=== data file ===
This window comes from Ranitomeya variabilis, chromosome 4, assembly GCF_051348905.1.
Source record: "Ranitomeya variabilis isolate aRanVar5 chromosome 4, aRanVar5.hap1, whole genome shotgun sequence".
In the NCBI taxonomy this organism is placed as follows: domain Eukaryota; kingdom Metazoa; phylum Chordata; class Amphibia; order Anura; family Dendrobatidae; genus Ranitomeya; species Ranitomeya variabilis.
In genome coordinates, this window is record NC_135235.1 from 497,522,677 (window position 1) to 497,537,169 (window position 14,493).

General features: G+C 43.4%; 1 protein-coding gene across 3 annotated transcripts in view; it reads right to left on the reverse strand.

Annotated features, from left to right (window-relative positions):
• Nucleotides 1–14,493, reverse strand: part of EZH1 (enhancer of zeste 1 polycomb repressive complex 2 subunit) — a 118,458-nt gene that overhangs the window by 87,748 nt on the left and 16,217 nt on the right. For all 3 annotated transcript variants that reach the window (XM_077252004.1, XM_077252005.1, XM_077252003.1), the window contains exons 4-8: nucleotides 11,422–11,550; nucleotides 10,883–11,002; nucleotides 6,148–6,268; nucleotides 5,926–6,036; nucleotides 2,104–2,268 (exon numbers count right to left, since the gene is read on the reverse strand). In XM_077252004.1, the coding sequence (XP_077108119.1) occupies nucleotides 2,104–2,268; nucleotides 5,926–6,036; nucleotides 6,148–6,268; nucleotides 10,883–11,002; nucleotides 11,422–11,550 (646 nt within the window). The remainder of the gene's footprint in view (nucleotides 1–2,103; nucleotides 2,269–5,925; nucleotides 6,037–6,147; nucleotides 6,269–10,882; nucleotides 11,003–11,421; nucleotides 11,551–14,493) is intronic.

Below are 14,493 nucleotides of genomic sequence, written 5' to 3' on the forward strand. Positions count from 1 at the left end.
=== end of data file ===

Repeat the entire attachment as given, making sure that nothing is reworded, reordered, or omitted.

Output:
This window comes from Ranitomeya variabilis, chromosome 4, assembly GCF_051348905.1.
Source record: "Ranitomeya variabilis isolate aRanVar5 chromosome 4, aRanVar5.hap1, whole genome shotgun sequence".
In the NCBI taxonomy this organism is placed as follows: domain Eukaryota; kingdom Metazoa; phylum Chordata; class Amphibia; order Anura; family Dendrobatidae; genus Ranitomeya; species Ranitomeya variabilis.
In genome coordinates, this window is record NC_135235.1 from 497,522,677 (window position 1) to 497,537,169 (window position 14,493).

General features: G+C 43.4%; 1 protein-coding gene across 3 annotated transcripts in view; it reads right to left on the reverse strand.

Annotated features, from left to right (window-relative positions):
• Nucleotides 1–14,493, reverse strand: part of EZH1 (enhancer of zeste 1 polycomb repressive complex 2 subunit) — a 118,458-nt gene that overhangs the window by 87,748 nt on the left and 16,217 nt on the right. For all 3 annotated transcript variants that reach the window (XM_077252004.1, XM_077252005.1, XM_077252003.1), the window contains exons 4-8: nucleotides 11,422–11,550; nucleotides 10,883–11,002; nucleotides 6,148–6,268; nucleotides 5,926–6,036; nucleotides 2,104–2,268 (exon numbers count right to left, since the gene is read on the reverse strand). In XM_077252004.1, the coding sequence (XP_077108119.1) occupies nucleotides 2,104–2,268; nucleotides 5,926–6,036; nucleotides 6,148–6,268; nucleotides 10,883–11,002; nucleotides 11,422–11,550 (646 nt within the window). The remainder of the gene's footprint in view (nucleotides 1–2,103; nucleotides 2,269–5,925; nucleotides 6,037–6,147; nucleotides 6,269–10,882; nucleotides 11,003–11,421; nucleotides 11,551–14,493) is intronic.

Below are 14,493 nucleotides of genomic sequence, written 5' to 3' on the forward strand. Positions count from 1 at the left end.